KFAR MAIMON, Israel – Options were running out Wednesday for thousands of Gaza (search) pullout opponents stranded in a shrinking protest camp in southern Israel and blocked by security forces from marching to the coastal strip to reinforce Jewish settlers there.
With the standoff in its third day, conflicting statements from pullout resisters reflected a wide discrepancy between the rhetoric of resolve and the practical fact that security forces, not settlers, were calling the shots.
Settler leaders were urging supporters to start marching toward Gaza, while at the same time acknowledging that flooding Gaza with protesters to tie up evacuation forces wasn't an option.
Twenty thousand soldiers and police mobilized in southern Israel (search) on Monday to prevent pullout opponents from defying a military ban on entering Gaza to reinforce the 8,500 settlers there who have vowed to resist the evacuation next month.
Between 7,000 and 10,000 protesters were camped out in the Kfar Maimon (search) farming village near Gaza on Wednesday morning after spending two days and two nights in suffocating heat, according to an estimate by Nissim Shaham, commander of the Negev Desert police district.
Settler leaders issued a call for reinforcements on Wednesday and said the march toward the main settlement bloc of Gush Katif would resume that evening.
"We are on our way to Gush Katif," Pinchas Wallerstein told The Associated Press. "It will take as long as it takes. We don't condone the use of violence against police and soldiers ... but we have patience and we will wait and wait and wait."
Dozens of newcomers walked several miles to bypass police roadblocks set up to prevent protesters from reaching the area.
Eliada Yisrael, 49, reached Kfar Maimon on Tuesday from his settlement home in the Golan Heights, a plateau Israel captured from Syria in the 1967 Mideast war.
"The atmosphere here is good. People have hope," Yisrael said. "We want this to be legitimate without violent confrontations with the security forces, that's our aim."
But the head of the settlers' umbrella group, Bentsi Lieberman, suggested the crowd would continue to thin significantly. "We will certainly leave a core to continue operational moves," Lieberman said. "The rest will leave to re-energize and go to their Sabbath dinners, and await orders from us so we will be able to see what effective measures to take going forward."
There were other signs the protesters were looking for a way out. Yitzhak Levy, a lawmaker and settler leader, said he had suggested to the protest leadership that they reach an agreement with police to march an additional 5 miles and go home, giving up on the goal of reaching Gaza.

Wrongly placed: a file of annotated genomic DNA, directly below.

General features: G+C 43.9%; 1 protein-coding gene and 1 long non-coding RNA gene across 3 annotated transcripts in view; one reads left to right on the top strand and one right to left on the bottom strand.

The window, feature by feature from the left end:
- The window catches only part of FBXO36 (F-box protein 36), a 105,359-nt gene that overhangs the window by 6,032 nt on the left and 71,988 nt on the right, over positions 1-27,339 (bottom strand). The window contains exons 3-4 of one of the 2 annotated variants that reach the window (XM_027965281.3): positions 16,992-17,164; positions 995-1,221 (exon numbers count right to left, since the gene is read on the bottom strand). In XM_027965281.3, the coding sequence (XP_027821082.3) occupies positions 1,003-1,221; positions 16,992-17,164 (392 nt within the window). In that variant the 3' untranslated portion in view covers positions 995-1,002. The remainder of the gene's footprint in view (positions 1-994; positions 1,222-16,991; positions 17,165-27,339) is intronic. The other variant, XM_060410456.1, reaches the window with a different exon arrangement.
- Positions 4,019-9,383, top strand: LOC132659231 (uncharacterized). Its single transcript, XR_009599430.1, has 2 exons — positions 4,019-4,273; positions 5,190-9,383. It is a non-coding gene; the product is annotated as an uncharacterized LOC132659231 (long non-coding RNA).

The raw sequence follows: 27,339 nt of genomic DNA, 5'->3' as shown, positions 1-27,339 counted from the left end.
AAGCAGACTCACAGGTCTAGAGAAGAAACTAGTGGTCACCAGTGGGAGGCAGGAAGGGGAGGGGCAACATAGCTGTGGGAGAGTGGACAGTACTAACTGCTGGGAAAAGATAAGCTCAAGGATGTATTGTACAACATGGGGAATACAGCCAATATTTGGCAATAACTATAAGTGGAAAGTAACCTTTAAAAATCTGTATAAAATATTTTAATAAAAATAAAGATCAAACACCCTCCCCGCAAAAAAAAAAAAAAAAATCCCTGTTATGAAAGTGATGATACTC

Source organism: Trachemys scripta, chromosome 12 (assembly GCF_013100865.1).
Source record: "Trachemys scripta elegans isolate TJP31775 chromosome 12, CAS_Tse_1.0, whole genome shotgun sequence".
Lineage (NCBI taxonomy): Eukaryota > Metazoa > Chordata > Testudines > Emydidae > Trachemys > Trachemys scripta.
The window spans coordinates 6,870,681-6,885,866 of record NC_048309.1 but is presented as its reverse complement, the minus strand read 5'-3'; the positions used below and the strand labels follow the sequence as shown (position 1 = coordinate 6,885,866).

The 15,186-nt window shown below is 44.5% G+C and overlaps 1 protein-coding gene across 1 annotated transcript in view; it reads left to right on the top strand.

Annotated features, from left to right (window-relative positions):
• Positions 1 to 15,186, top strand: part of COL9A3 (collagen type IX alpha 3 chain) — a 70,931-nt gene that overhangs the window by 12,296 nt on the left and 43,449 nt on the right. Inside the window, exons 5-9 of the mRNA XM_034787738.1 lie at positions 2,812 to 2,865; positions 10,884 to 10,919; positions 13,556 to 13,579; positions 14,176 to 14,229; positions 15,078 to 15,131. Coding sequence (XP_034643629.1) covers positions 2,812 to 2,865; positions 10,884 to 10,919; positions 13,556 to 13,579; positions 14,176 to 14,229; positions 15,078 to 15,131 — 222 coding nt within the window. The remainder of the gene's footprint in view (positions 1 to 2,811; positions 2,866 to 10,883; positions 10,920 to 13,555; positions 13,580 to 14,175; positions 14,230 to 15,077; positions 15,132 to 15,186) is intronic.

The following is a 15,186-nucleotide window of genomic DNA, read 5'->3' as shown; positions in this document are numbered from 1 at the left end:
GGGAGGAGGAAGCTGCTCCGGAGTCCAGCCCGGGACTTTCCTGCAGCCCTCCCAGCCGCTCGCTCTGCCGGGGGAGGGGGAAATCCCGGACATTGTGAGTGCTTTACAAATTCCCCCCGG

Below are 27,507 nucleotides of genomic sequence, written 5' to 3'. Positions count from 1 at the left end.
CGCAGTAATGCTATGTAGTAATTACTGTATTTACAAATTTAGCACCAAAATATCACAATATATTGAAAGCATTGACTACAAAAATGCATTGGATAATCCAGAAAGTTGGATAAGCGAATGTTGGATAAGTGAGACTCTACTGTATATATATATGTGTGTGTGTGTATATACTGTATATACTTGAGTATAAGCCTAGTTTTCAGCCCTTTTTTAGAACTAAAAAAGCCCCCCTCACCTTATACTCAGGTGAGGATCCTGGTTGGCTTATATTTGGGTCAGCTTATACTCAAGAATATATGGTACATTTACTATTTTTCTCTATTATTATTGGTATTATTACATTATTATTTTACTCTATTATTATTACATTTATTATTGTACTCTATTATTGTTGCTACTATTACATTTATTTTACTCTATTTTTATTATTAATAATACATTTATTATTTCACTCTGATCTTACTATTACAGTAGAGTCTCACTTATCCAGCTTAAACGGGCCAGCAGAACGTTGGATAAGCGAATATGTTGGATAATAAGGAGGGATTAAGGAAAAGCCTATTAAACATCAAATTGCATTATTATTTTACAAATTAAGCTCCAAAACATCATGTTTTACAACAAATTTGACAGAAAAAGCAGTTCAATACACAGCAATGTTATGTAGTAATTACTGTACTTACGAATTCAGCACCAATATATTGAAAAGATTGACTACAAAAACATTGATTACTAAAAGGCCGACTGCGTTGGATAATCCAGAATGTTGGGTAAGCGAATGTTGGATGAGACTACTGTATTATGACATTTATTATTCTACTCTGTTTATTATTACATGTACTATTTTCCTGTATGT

The protest's aim, Levy said, is to show opposition to the withdrawal, and not to clash with security forces. "It will end either tonight or tomorrow morning. We are reaching the decisive moment," Levy told Israel's Army Radio.
Parliamentary efforts on Wednesday to derail the evacuation weren't expected to fare well. Lawmakers were scheduled to vote on a proposal to delay the withdrawal, but Prime Minister Ariel Sharon has a clear majority to block the delay.
The upcoming withdrawal has also fueled clashes between Hamas militants and Palestinian leader Mahmoud Abbas' ruling Fatah faction, as the militants vie for control of Gaza ahead of the pullout.
Overnight, Hamas and Fatah agreed to remove their gunmen from the streets of northern Gaza, where gunfights, acts of arson and clashes erupted over the past few days. Two bystanders were killed and several were wounded in the fighting.
Barely two hours later, Hamas gunmen refused to stop at a Palestinian police roadblock in Gaza, and then opened fire on the homes of Palestinian police chief, Rashid Abu Shbak, and Fatah leader Abdullah Franji, said Soufian Abu Zaida, a Cabinet minister and top Fatah official. Abu Zaida played down the incident, saying the situation was under control.
Senior Egyptian intelligence officials, meanwhile, are to remain in Gaza throughout the pullout, an Egyptian official said Wednesday on condition of anonymity because his position bars him from speaking in public. The mediators had rushed to Gaza several days ago to rescue a five-month-old Mideast truce left in tatters by weekend fighting, both between Israelis and Palestinians, and among Palestinians.
In addition, Egyptian officers are to arrive in the Palestinian territories in the next two days, to train and advise Palestinian security forces who will deploy in areas Israel evacuates.